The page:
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One of the target birds for the trip to Ecuador was the Hoatzin and my excellent guide, Sandra My, knew where to find them - in the mangroves on a tributary of the Amazon River near Napa Port.

Specialists debate the Hoatzin's taxonomy, but all agree that it is old, very old, and place its origin in the Eocene period - 66 - 39 million year ago. Baby Hoatzins have reptilian-like claws on their shoulders to help them climb trees.

Pedro pushed us slowly along with a pole in a large flat bottomed canoe. I had two cameras - the D500 with 200-500 lens, and a heavier D850 with 500mm F4 on a tripod. I could move about the boat with the first, but could take clearer shots with the second.

After a couple of bends in the river, we first saw a parent Hoatzin sitting on her nest right by the river. She seemed unperturbed by our presence, but it was still difficult to get a clear shot of her because of pesky leaves and branches. Pedro backed up the canoe a couple of times so the images could be as unobstructed as possible.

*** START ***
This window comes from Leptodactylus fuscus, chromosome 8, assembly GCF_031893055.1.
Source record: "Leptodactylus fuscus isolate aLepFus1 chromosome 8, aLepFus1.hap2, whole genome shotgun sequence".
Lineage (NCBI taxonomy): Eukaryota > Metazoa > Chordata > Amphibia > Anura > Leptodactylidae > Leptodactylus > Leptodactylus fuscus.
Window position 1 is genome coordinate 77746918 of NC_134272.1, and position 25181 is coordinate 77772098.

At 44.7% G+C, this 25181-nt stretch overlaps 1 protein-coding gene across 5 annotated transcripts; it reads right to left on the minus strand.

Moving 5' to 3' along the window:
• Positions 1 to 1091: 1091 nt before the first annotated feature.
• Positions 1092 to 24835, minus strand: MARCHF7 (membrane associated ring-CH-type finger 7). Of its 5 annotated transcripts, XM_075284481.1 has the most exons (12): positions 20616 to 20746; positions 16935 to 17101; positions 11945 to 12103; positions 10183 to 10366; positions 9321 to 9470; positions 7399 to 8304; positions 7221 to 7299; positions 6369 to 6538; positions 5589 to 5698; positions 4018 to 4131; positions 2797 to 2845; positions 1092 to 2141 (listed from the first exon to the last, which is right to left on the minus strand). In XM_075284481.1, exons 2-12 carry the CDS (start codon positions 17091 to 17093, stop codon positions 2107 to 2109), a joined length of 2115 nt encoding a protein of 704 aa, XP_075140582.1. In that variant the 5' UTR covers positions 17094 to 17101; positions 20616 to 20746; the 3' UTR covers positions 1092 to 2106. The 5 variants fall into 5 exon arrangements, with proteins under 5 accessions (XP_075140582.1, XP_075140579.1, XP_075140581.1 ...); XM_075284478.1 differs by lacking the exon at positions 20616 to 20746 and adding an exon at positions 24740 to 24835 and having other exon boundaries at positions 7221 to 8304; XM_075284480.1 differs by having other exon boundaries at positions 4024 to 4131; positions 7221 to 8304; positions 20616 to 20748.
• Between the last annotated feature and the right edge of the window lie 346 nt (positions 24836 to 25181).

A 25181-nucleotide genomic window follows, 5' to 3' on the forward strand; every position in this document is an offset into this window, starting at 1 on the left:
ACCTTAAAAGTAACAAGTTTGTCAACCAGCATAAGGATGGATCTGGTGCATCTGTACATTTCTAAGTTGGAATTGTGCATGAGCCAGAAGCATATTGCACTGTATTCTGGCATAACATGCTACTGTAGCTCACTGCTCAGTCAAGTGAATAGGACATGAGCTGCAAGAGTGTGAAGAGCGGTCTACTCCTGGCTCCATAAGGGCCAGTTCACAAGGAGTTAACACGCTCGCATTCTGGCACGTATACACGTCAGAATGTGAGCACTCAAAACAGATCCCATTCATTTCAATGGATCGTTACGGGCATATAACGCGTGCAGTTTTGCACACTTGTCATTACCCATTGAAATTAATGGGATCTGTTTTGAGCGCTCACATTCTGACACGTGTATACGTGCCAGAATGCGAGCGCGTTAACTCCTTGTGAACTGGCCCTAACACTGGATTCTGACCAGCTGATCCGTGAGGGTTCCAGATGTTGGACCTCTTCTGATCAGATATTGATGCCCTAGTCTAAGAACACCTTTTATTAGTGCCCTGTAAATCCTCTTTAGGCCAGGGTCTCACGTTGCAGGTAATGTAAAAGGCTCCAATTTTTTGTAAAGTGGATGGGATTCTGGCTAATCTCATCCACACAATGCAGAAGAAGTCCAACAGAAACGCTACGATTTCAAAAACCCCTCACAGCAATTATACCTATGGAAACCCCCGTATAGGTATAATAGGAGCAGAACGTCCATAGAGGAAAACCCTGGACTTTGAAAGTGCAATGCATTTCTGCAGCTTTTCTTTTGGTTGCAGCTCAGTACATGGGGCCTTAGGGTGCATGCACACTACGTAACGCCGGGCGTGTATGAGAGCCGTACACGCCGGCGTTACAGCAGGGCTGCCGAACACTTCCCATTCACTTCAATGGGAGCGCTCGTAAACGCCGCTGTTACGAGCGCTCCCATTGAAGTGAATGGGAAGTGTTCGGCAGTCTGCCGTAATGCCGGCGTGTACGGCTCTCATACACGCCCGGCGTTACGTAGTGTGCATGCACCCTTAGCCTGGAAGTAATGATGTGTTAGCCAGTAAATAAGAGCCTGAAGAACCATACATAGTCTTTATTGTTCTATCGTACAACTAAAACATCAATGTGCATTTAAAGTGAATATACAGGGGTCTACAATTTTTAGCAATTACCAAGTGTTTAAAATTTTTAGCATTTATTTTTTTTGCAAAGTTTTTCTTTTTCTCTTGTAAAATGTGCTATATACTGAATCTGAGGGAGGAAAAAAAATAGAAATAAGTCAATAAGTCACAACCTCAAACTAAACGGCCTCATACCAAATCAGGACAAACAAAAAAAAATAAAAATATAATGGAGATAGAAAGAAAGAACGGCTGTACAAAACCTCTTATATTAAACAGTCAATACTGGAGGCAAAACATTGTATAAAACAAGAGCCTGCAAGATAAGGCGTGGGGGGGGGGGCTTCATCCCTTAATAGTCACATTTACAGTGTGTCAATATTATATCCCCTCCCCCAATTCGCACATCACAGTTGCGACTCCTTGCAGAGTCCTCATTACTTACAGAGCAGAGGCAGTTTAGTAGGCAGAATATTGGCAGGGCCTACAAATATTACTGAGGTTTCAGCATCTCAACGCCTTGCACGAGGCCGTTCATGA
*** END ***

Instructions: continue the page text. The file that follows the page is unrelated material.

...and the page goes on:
Hoatzins like to live in groups, and it wasn't long or far until we heard them, and then saw them around another bend in the river. Photographing the adults in the trees was difficult, very difficult: the light kept changing depending on where the bird hopped next throwing camera settings off; there were leaves and branches to contend with; and the birds were at a very difficult angle: about 15 degrees if 0 is straight up, so hand-holding the heavy camera at this angle put a huge strain on this photographer's neck. At one point I found myself lying down on the floor of the canoe to get the shot.

There was a distinct manure like odor to this colony of Hoatzins. I read that the smell serves to keep away most of the land animals who would be their predators. Just judging with only a human nose, I think it would work!

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Susan Rouillier
Bird Photographer and Painter

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